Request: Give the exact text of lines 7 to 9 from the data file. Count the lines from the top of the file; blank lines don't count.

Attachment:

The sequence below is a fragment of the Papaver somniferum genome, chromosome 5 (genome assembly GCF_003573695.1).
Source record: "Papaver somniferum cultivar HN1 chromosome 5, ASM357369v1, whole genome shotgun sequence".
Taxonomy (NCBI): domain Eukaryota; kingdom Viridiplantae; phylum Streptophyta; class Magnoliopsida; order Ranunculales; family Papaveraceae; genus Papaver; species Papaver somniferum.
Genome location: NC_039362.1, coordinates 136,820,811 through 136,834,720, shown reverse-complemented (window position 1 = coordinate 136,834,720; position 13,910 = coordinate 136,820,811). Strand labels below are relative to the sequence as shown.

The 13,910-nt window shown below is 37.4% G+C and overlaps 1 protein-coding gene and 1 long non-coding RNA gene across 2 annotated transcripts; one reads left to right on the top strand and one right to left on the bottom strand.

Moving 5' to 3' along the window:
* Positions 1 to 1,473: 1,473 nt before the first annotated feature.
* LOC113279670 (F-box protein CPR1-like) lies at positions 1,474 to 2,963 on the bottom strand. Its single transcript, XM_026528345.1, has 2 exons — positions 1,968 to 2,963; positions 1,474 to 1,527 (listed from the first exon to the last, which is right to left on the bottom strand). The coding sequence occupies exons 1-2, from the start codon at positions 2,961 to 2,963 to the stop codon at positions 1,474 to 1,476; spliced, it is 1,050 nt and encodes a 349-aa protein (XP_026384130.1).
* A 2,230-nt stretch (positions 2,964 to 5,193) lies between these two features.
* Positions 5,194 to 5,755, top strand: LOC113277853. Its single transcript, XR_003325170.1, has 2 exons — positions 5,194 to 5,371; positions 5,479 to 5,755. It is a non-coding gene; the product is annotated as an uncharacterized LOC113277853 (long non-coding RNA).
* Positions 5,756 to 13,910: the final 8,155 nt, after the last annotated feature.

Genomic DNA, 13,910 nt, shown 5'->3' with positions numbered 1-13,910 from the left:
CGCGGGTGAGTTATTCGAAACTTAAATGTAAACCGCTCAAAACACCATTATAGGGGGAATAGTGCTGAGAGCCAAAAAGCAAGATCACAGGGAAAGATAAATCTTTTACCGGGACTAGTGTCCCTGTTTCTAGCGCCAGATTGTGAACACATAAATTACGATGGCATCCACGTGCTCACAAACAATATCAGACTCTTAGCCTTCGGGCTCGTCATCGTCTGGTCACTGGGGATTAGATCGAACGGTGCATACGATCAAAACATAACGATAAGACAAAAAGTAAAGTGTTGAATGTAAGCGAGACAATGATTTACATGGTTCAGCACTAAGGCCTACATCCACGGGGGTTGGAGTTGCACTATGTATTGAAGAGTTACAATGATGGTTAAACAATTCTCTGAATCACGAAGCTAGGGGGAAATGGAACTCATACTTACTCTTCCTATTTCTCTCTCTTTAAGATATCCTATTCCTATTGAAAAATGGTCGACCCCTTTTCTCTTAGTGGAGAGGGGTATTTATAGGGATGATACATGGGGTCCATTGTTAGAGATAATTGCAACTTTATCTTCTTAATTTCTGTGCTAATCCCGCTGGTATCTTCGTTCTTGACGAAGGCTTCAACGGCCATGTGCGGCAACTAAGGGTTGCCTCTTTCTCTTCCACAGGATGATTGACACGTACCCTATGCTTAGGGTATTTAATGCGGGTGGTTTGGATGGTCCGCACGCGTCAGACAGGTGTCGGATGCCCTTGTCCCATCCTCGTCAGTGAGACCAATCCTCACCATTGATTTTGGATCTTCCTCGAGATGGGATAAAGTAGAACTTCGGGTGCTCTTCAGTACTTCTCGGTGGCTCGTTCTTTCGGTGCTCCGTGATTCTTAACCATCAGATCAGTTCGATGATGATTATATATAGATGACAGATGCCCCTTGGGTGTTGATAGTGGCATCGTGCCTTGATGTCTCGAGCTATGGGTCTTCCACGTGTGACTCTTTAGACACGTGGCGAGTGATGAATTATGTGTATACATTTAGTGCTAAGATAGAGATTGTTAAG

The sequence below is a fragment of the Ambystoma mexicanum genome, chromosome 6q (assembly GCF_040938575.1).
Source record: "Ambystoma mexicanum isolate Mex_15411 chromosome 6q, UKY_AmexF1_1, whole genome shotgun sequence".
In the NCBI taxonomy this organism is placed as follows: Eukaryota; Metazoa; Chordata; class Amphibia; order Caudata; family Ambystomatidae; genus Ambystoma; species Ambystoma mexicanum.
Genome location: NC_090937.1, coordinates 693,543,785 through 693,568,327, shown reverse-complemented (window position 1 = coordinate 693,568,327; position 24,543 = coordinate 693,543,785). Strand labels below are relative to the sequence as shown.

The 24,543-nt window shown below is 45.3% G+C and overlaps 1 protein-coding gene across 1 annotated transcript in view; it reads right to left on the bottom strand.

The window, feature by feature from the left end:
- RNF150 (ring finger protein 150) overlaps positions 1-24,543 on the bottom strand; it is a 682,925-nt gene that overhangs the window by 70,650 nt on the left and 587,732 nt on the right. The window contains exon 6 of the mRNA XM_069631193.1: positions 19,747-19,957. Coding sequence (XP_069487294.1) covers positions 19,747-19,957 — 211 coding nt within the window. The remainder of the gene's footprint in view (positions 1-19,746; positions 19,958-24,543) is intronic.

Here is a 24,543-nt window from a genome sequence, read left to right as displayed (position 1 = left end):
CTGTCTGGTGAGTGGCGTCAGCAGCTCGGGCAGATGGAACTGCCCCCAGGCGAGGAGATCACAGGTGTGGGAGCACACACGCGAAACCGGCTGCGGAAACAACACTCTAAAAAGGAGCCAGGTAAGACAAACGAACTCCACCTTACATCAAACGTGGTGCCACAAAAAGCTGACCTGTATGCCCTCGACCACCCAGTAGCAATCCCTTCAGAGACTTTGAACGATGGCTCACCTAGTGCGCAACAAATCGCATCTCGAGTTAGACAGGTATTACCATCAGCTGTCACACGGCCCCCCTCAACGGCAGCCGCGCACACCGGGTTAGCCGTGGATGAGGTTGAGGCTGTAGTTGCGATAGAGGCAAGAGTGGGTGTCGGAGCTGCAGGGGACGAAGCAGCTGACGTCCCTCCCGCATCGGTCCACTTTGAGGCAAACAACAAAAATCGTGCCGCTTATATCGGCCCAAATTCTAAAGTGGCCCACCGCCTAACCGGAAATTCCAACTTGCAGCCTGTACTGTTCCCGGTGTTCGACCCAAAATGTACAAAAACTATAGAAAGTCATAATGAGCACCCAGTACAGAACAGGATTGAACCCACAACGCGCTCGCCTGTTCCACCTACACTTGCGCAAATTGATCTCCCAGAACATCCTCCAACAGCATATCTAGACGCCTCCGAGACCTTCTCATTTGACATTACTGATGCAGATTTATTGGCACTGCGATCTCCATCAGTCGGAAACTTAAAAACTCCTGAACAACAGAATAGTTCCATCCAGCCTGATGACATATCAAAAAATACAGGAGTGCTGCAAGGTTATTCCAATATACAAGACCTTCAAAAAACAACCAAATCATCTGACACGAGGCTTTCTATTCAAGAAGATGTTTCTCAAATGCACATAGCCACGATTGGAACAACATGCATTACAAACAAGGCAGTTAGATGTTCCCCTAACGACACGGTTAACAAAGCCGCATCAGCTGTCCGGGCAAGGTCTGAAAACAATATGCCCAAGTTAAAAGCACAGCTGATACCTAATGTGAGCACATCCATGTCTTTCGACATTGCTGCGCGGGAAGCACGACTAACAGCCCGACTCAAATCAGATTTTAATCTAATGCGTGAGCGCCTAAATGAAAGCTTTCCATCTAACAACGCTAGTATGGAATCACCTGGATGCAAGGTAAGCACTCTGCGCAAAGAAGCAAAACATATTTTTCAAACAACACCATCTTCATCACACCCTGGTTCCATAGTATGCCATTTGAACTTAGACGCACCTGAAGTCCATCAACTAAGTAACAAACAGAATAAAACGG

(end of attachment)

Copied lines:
* Positions 1 to 1,473: 1,473 nt before the first annotated feature.
* LOC113279670 (F-box protein CPR1-like) lies at positions 1,474 to 2,963 on the bottom strand. Its single transcript, XM_026528345.1, has 2 exons — positions 1,968 to 2,963; positions 1,474 to 1,527 (listed from the first exon to the last, which is right to left on the bottom strand). The coding sequence occupies exons 1-2, from the start codon at positions 2,961 to 2,963 to the stop codon at positions 1,474 to 1,476; spliced, it is 1,050 nt and encodes a 349-aa protein (XP_026384130.1).
* A 2,230-nt stretch (positions 2,964 to 5,193) lies between these two features.